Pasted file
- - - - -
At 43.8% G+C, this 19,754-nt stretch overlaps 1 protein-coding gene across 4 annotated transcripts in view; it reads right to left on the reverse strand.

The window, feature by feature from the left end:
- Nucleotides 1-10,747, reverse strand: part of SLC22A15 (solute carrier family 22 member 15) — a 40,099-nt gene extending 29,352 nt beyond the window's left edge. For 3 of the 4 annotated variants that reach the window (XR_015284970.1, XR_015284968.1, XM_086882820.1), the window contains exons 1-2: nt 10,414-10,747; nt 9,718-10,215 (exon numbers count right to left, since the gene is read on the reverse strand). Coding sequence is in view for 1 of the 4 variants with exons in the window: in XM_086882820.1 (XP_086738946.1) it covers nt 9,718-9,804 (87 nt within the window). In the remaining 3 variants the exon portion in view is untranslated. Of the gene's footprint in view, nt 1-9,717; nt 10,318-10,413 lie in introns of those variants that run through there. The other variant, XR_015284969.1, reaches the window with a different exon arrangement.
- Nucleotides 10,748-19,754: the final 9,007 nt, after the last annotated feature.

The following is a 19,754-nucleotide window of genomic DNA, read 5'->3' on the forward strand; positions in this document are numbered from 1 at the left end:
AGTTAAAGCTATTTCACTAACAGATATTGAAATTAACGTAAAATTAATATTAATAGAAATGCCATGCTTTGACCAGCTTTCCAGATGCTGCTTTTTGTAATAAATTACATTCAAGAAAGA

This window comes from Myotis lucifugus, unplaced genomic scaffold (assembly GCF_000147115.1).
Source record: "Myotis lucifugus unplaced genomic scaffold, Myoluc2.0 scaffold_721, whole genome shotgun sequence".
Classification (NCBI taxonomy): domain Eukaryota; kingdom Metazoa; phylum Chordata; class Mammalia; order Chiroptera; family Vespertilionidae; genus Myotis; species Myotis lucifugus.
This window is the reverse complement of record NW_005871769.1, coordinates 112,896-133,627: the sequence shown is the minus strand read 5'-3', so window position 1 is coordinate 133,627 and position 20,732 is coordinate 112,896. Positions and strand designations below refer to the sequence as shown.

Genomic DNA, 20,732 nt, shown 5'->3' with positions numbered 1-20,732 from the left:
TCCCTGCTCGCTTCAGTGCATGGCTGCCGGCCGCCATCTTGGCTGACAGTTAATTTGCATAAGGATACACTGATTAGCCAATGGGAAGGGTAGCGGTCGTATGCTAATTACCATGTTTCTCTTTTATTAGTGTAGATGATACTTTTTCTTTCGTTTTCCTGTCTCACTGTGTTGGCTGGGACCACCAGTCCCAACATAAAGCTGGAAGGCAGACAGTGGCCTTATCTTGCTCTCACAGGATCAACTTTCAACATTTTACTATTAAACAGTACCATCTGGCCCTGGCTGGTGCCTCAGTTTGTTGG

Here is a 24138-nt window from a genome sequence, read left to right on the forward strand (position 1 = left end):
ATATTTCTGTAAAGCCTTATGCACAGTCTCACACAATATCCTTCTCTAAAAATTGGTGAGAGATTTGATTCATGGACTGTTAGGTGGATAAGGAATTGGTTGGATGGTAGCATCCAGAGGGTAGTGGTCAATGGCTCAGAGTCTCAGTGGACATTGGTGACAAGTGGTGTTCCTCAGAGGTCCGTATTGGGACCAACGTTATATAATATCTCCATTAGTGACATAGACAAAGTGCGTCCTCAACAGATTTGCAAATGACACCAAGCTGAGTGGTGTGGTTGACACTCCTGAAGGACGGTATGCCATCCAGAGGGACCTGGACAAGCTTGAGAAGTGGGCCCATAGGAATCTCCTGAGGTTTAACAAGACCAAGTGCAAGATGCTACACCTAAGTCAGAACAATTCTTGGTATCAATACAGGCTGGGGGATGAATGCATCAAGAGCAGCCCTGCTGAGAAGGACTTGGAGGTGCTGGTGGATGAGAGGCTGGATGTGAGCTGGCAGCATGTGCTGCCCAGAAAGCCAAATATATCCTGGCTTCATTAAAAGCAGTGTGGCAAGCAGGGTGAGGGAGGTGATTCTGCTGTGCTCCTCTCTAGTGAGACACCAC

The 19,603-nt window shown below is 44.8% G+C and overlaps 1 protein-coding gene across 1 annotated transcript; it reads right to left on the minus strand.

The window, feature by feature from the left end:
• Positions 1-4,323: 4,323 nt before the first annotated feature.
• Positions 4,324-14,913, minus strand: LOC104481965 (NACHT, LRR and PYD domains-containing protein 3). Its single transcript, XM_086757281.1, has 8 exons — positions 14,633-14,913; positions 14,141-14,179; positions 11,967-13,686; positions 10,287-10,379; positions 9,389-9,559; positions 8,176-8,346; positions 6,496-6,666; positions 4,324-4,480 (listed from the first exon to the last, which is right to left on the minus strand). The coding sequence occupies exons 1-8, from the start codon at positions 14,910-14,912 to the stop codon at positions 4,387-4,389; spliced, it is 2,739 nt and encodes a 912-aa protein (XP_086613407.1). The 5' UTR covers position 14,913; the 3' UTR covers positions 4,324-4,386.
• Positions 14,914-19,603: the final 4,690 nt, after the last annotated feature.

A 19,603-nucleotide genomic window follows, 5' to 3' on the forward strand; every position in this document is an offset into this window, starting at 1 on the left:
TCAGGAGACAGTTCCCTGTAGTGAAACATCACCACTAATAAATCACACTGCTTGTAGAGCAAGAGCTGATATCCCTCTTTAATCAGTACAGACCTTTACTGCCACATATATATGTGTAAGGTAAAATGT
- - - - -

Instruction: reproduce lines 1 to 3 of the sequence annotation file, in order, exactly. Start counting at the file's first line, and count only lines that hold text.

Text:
At 43.8% G+C, this 19,754-nt stretch overlaps 1 protein-coding gene across 4 annotated transcripts in view; it reads right to left on the reverse strand.

The window, feature by feature from the left end:
- Nucleotides 1-10,747, reverse strand: part of SLC22A15 (solute carrier family 22 member 15) — a 40,099-nt gene extending 29,352 nt beyond the window's left edge. For 3 of the 4 annotated variants that reach the window (XR_015284970.1, XR_015284968.1, XM_086882820.1), the window contains exons 1-2: nt 10,414-10,747; nt 9,718-10,215 (exon numbers count right to left, since the gene is read on the reverse strand). Coding sequence is in view for 1 of the 4 variants with exons in the window: in XM_086882820.1 (XP_086738946.1) it covers nt 9,718-9,804 (87 nt within the window). In the remaining 3 variants the exon portion in view is untranslated. Of the gene's footprint in view, nt 1-9,717; nt 10,318-10,413 lie in introns of those variants that run through there. The other variant, XR_015284969.1, reaches the window with a different exon arrangement.